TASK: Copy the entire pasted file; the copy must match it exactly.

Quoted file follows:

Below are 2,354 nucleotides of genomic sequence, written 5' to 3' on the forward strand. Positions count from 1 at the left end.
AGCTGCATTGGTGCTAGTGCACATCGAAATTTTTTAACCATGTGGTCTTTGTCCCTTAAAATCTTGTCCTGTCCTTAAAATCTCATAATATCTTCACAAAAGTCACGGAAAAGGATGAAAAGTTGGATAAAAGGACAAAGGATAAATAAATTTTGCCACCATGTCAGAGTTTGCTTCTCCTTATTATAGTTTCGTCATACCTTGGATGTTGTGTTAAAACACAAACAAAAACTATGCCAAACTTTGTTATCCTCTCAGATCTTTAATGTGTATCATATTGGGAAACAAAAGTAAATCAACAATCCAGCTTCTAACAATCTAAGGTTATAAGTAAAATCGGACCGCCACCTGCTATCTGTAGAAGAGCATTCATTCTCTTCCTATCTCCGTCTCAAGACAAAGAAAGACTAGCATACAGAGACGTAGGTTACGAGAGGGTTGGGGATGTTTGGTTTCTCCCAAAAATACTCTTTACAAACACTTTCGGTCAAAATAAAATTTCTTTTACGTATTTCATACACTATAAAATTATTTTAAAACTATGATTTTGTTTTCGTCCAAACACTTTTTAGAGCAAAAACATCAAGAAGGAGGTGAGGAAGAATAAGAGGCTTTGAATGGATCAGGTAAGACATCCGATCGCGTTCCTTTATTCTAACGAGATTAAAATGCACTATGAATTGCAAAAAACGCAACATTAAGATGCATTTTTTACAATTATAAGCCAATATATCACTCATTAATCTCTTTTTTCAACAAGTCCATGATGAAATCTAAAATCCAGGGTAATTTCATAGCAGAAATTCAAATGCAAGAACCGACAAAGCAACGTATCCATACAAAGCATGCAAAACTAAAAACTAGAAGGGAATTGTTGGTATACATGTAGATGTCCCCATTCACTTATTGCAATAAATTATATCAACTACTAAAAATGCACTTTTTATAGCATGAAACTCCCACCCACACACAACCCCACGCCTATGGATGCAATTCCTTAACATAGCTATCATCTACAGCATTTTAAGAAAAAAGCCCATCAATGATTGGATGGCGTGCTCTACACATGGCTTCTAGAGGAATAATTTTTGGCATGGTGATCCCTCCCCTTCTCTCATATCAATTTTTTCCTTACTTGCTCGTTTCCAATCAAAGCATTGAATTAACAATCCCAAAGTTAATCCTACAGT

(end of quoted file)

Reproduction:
Below are 2,354 nucleotides of genomic sequence, written 5' to 3' on the forward strand. Positions count from 1 at the left end.
AGCTGCATTGGTGCTAGTGCACATCGAAATTTTTTAACCATGTGGTCTTTGTCCCTTAAAATCTTGTCCTGTCCTTAAAATCTCATAATATCTTCACAAAAGTCACGGAAAAGGATGAAAAGTTGGATAAAAGGACAAAGGATAAATAAATTTTGCCACCATGTCAGAGTTTGCTTCTCCTTATTATAGTTTCGTCATACCTTGGATGTTGTGTTAAAACACAAACAAAAACTATGCCAAACTTTGTTATCCTCTCAGATCTTTAATGTGTATCATATTGGGAAACAAAAGTAAATCAACAATCCAGCTTCTAACAATCTAAGGTTATAAGTAAAATCGGACCGCCACCTGCTATCTGTAGAAGAGCATTCATTCTCTTCCTATCTCCGTCTCAAGACAAAGAAAGACTAGCATACAGAGACGTAGGTTACGAGAGGGTTGGGGATGTTTGGTTTCTCCCAAAAATACTCTTTACAAACACTTTCGGTCAAAATAAAATTTCTTTTACGTATTTCATACACTATAAAATTATTTTAAAACTATGATTTTGTTTTCGTCCAAACACTTTTTAGAGCAAAAACATCAAGAAGGAGGTGAGGAAGAATAAGAGGCTTTGAATGGATCAGGTAAGACATCCGATCGCGTTCCTTTATTCTAACGAGATTAAAATGCACTATGAATTGCAAAAAACGCAACATTAAGATGCATTTTTTACAATTATAAGCCAATATATCACTCATTAATCTCTTTTTTCAACAAGTCCATGATGAAATCTAAAATCCAGGGTAATTTCATAGCAGAAATTCAAATGCAAGAACCGACAAAGCAACGTATCCATACAAAGCATGCAAAACTAAAAACTAGAAGGGAATTGTTGGTATACATGTAGATGTCCCCATTCACTTATTGCAATAAATTATATCAACTACTAAAAATGCACTTTTTATAGCATGAAACTCCCACCCACACACAACCCCACGCCTATGGATGCAATTCCTTAACATAGCTATCATCTACAGCATTTTAAGAAAAAAGCCCATCAATGATTGGATGGCGTGCTCTACACATGGCTTCTAGAGGAATAATTTTTGGCATGGTGATCCCTCCCCTTCTCTCATATCAATTTTTTCCTTACTTGCTCGTTTCCAATCAAAGCATTGAATTAACAATCCCAAAGTTAATCCTACAGT